Vis Neurosci. 2014 Sep;31(4-5):355-61
    Authors: Bisti S, Maccarone R, Falsini B
    Age-related macular degeneration (AMD) is a retinal neurodegenerative disease whose development and progression are the results of a complex interaction between genetic and environmental risk factors. Both oxidative stress and chronic inflammation play a significant role in the pathogenesis of AMD. Experimental studies in rats with light-induced photoreceptors degeneration demonstrated that saffron may protect photoreceptor from retinal stress, preserving both morphology and function and probably acting as a regulator of programmed cell death, in addition to its antioxidant and anti-inflammatory properties. Recently, a randomized clinical trial showed that in patients with early AMD, dietary supplementation with saffron was able to improve significantly the retinal flicker sensitivity suggesting neuroprotective effect of the compound. Here, we examine the progress of saffron dietary supplementation both in animal model and AMD patients, and discuss the potential and safety for using dietary saffron to treat retinal degeneration. –PMID: 24819927 [PubMed – indexed for MEDLINE]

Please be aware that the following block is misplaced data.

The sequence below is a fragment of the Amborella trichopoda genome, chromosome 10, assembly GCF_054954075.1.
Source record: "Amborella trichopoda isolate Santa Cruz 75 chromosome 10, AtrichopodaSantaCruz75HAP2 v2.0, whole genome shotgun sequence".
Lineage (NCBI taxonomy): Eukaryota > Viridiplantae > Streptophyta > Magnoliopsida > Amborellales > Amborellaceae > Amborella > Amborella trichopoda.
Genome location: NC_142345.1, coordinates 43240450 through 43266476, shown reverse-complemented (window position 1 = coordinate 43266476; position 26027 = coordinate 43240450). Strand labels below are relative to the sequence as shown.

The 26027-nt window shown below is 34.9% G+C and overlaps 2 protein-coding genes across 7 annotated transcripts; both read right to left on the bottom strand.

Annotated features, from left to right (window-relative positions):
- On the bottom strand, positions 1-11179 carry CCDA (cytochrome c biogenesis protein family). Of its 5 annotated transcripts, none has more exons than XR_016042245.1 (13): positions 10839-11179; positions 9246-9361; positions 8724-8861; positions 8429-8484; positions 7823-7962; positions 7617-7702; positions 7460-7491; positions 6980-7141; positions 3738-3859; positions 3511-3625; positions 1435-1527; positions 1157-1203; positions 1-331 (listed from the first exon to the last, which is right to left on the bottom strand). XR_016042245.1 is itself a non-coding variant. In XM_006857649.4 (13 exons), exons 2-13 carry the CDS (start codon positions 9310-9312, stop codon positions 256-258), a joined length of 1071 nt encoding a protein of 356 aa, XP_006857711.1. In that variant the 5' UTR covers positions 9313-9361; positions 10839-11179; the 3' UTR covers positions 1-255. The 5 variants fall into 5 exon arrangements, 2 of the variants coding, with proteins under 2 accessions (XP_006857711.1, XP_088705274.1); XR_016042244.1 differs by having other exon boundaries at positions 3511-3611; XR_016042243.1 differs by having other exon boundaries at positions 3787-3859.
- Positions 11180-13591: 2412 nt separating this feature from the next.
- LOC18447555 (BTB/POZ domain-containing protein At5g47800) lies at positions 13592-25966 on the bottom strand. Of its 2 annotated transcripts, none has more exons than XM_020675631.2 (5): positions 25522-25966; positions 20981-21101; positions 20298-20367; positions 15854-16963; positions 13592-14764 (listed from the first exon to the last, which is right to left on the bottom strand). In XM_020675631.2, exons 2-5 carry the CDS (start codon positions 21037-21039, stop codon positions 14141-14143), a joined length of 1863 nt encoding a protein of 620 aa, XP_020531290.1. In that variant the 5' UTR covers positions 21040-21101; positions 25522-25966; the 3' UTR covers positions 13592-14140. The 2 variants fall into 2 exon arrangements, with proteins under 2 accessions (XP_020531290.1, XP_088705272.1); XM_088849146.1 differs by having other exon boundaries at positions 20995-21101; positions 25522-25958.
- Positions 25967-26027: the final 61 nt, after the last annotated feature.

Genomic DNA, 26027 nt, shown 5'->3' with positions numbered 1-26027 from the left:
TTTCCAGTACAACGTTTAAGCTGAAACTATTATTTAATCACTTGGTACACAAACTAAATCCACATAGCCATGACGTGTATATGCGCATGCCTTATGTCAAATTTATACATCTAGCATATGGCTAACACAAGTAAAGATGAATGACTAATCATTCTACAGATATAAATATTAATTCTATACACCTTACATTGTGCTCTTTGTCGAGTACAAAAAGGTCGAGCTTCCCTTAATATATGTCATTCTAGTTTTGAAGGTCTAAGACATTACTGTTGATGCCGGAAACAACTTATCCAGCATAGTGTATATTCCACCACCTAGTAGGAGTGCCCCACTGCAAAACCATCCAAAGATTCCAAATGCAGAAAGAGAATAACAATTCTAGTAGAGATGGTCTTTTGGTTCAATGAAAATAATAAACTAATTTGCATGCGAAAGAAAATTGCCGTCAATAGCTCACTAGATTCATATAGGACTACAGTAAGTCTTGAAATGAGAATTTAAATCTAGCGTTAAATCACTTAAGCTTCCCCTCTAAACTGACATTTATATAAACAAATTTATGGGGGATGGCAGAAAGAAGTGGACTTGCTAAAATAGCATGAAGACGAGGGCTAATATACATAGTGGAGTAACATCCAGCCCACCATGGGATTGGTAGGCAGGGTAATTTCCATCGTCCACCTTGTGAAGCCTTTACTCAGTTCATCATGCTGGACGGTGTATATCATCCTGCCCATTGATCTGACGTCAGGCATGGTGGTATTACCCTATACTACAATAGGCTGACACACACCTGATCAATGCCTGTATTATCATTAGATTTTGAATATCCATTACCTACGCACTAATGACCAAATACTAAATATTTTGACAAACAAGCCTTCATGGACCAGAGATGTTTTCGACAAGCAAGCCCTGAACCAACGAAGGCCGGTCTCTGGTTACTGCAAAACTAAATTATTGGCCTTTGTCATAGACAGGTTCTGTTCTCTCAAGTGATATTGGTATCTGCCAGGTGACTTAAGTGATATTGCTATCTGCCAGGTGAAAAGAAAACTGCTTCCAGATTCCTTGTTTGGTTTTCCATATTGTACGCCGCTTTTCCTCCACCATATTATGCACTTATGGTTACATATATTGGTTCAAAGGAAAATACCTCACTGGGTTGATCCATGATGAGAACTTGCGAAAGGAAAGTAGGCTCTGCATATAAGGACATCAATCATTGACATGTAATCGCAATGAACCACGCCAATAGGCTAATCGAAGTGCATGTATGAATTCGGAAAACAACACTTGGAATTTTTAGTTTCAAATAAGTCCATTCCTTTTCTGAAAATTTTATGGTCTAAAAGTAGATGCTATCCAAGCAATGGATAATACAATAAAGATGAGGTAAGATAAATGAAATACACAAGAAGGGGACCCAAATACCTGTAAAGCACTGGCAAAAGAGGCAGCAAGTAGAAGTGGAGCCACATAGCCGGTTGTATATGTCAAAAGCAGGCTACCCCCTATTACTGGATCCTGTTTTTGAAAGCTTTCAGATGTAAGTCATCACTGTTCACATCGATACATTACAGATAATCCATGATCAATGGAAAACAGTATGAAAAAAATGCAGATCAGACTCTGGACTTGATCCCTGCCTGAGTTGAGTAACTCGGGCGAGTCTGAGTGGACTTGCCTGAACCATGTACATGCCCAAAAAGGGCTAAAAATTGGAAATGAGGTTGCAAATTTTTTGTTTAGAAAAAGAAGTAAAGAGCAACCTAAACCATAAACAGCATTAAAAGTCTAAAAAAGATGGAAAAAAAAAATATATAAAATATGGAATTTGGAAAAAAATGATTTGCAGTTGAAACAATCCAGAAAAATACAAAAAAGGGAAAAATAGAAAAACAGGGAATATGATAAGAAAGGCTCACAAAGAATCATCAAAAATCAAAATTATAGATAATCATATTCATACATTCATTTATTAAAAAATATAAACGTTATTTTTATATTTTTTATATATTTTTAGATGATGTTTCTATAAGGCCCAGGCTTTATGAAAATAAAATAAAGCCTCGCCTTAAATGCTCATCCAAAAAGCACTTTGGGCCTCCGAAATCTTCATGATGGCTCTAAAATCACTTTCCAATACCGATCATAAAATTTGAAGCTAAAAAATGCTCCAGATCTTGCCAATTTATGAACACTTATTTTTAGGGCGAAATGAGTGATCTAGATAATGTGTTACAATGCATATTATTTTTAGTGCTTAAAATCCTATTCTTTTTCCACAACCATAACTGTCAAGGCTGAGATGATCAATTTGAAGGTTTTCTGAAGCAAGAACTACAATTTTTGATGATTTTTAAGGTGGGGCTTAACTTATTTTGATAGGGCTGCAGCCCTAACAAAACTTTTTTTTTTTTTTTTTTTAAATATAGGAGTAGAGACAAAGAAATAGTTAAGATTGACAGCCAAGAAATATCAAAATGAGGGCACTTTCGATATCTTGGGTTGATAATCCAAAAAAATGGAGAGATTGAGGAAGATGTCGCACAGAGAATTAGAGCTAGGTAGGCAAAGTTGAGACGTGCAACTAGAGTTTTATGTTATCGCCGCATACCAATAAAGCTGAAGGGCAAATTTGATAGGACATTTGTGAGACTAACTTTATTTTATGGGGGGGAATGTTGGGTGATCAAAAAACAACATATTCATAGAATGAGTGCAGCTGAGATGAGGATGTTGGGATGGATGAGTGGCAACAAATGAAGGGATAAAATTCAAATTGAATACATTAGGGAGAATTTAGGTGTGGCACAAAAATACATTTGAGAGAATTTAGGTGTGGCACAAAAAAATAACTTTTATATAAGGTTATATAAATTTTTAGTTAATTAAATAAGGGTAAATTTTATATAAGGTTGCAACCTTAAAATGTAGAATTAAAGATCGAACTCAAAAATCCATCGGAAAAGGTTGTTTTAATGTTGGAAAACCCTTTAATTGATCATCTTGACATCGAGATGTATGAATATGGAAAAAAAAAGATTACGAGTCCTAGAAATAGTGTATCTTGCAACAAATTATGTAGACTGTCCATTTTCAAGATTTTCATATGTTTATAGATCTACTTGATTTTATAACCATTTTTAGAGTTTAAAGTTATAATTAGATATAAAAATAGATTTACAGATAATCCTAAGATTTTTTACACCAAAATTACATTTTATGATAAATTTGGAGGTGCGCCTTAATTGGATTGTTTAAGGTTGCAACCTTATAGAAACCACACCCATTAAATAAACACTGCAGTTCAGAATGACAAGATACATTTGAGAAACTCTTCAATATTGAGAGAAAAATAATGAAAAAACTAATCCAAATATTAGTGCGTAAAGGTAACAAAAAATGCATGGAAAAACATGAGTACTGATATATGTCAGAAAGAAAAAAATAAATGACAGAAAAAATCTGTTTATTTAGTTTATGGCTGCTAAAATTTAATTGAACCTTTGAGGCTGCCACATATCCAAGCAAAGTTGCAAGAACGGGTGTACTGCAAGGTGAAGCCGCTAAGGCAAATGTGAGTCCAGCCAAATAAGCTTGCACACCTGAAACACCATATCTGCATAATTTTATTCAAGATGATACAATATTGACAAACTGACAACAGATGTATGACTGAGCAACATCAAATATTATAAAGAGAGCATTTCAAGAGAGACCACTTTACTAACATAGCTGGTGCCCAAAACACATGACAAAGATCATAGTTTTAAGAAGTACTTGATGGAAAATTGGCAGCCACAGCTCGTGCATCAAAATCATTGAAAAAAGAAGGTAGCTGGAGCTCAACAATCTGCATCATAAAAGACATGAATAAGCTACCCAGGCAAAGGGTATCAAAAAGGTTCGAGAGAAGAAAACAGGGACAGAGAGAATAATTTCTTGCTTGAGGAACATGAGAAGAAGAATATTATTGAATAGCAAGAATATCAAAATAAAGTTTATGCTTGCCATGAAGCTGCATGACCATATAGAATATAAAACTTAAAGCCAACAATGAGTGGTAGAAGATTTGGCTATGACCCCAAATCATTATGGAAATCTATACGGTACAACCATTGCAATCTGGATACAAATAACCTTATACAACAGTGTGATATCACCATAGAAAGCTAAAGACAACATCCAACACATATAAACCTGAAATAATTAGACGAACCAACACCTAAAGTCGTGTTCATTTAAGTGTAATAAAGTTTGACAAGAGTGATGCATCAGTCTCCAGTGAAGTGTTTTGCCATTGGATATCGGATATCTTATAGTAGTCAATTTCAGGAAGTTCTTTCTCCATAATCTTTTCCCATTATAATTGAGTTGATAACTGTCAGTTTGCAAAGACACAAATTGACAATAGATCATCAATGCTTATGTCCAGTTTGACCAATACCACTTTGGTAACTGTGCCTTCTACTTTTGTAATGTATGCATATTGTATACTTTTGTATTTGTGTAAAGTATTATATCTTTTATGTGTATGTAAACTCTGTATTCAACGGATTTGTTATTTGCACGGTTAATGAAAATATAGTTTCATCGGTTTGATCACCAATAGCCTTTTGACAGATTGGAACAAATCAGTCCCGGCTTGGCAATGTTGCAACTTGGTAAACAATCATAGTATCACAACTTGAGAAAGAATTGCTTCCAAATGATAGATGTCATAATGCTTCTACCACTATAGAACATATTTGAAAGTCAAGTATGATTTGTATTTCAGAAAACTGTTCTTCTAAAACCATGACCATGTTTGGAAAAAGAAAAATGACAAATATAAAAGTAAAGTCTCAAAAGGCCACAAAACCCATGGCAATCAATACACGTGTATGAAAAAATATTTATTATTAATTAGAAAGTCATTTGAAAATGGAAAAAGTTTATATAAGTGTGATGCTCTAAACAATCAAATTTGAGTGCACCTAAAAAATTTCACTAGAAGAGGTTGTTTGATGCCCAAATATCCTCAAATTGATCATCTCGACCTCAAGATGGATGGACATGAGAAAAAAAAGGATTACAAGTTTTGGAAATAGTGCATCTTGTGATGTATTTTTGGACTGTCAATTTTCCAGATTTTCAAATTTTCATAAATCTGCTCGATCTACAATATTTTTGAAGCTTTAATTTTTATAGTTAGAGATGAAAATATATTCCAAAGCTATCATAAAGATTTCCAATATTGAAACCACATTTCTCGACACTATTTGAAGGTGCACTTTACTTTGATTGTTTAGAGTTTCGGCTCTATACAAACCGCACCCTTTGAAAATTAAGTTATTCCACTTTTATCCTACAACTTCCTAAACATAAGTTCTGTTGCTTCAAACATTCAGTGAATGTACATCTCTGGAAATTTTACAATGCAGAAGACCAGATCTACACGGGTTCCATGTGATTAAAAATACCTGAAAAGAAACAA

Study shows where damaged DNA goes for repair
    Date:May 3, 2015
    Source:Tufts University